Pain associated with the use of computers and other digital devices is now a common occurrence. It's no surprise as all of us are on our devices from the moment we wake up in the morning until right before we shut our eyes again at night. (Or has the blue light stopped you sleeping altogether?)
So how can employers protect their employees at the office (as well as the ones working remotely) from musculoskeletal disorders such as repetitive strain injury? Here are some easy, inexpensive solutions:
Raising awareness is the first step to getting employees to protect themselves. Start by talking with your team about the potential detrimental effects of sitting in static, awkward postures for long periods while performing repetitive movements. The British Heart Foundation's Health at Work programme has some great resources you can use.
Demonstrating neutral posture - and how to apply it while using a computer or other digital device - is important too. It's worth getting an Alexander Technique or Feldenkrais Method practitioner to come in to your workplace to do a live demo to the group. Once employees know what to look out for, they are more likely to make adjustments on their own.
Next, show employees how to set up their workstations safely. In two minutes, this excellent video shows you how to set up. Once employees know how best to set up, encourage them to take that info and apply it wherever they are - at work, at home, at the local café, etc. Because even if someone has the best workstation set up at the office and maintains a neutral posture all day at work, they will counteract its good benefits if they spend all evening slouching on the sofa, iPad on left knee, iPhone on right knee, scrolling and tapping.
The musculoskeletal system is the body's movement system. It's designed to move and it needs to do so to be healthy. Here's a great video explaining why in five minutes.
The best way to protect employees is by normalising movement at work by encouraging them to move at every opportunity, eg, standing meetings, walking meetings, group break times, lunchtime stretching or walking groups, on-site yoga, Pilates, etc. Encourage teams to stretch and move together; it's a good way to make sure everyone does it. This funny, three-minute video helps get the point across about moving at work.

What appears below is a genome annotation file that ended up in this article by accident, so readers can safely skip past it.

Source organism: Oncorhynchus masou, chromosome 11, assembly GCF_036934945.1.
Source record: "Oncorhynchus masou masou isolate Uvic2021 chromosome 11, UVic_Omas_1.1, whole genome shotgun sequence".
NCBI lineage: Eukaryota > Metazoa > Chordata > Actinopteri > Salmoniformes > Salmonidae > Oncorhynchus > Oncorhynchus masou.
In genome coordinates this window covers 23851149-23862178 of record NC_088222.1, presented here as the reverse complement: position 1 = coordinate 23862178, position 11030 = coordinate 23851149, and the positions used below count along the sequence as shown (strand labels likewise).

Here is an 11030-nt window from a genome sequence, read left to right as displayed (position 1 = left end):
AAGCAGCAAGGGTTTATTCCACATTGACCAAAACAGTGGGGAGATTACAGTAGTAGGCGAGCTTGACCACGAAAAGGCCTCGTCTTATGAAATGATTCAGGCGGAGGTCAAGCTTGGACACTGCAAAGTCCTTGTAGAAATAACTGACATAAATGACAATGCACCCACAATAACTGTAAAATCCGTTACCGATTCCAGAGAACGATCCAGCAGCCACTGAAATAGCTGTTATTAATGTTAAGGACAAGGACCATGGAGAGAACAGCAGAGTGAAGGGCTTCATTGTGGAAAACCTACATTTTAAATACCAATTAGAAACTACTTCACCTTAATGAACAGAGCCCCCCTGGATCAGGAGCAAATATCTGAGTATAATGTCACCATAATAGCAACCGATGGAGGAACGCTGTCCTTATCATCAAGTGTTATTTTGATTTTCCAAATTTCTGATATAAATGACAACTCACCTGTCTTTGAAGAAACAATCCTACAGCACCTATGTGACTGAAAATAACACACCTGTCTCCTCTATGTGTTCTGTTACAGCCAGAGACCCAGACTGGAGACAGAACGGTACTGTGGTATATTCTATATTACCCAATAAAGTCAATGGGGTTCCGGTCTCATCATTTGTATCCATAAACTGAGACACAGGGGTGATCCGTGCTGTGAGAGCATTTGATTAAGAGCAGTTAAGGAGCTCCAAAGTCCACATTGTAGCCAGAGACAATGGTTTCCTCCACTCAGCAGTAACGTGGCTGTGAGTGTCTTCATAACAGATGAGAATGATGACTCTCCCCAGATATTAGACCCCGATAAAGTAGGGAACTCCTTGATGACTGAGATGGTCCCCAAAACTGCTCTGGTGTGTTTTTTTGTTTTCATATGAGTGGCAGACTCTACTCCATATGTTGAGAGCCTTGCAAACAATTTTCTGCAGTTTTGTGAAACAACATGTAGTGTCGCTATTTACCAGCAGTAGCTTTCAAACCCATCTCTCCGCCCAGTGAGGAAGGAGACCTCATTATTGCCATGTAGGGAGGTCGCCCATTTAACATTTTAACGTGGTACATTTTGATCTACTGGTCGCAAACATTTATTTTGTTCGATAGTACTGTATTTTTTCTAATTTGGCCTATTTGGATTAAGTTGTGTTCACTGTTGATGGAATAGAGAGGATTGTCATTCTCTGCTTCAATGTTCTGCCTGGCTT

Create posters showing easy stretches that can be placed wherever people find themselves standing for a moment, eg, at the kettle, by the photocopier, in the loo cubicles. This way, employees will get the idea to stretch and move every chance they get. Bob Anderson's Stretching contains easy-to-follow images of stretches for a variety of scenarios, including the office.
If you have the space, a designated stretching area away from the main areas is good to have for employees who are reluctant to stretch in front of others. This also gives people a place to lie flat on the floor to stretch their backs.
Movement during the workday doesn't have to be strenuous; it just needs to be done often. New research shows that even if someone does strenuous exercise for one hour every day, it won't be enough to beat the ill effects of sitting for the rest of that day.
There are free apps and software that will help remind employees to take breaks; some even provide guided stretches employees can do during their break.
Encourage employees to think of ways to eliminate or minimise keystrokes, mouse clicks and screen taps whenever possible. For example, turning off email and text alerts will discourage employees from constantly clicking back and forth. Instead, suggest that employees designate specific times throughout their day when they will check for new messages. This is not only a beneficial strategy for the body, it's good for the mind too as effective multi-tasking is a myth, according to neuroscientist Daniel Levitin in his new book The Organized Mind.
Standardising email responses and having devices remember passwords when it's safe can also reduce keystrokes. Voice activation tools can be used too to minimise hand/arm movements too.
Minimise screen time
Reducing screen time in little ways can help too, for example, implementing no-device meetings and no-device lunch breaks. Encourage employees to carve out time in their week when they will go 'off device' totally, for example, during their commute, on Sundays, or evenings after the watershed (this will help them sleep better too.) Managers must set the example for off-device time otherwise employees will feel compelled to keep up, according to TEDx Speaker Maura Thomas writing in the Harvard Business Review.
Find what works for your workplace
Each workplace and each employee has to find what works for them within safe parameters. It's a good idea to experiment with different options and decide as a group what will work best for your workplace.
One excellent resource which explains why repetitive strain injuries occur and how best to prevent them is: It's Not Carpal Tunnel Syndrome!, RSI Theory and Therapy for Computer Professionals. Keep a copy of this book at the office and encourage everyone to read it to help them be safe and pain-free.
This blog first appeared on Health & Safety Week. The aim of Health and Safety Week 2015, 15-19 June, is to inspire employers and employees to embrace health in the workplace by instigating initiatives and programmes throughout the year.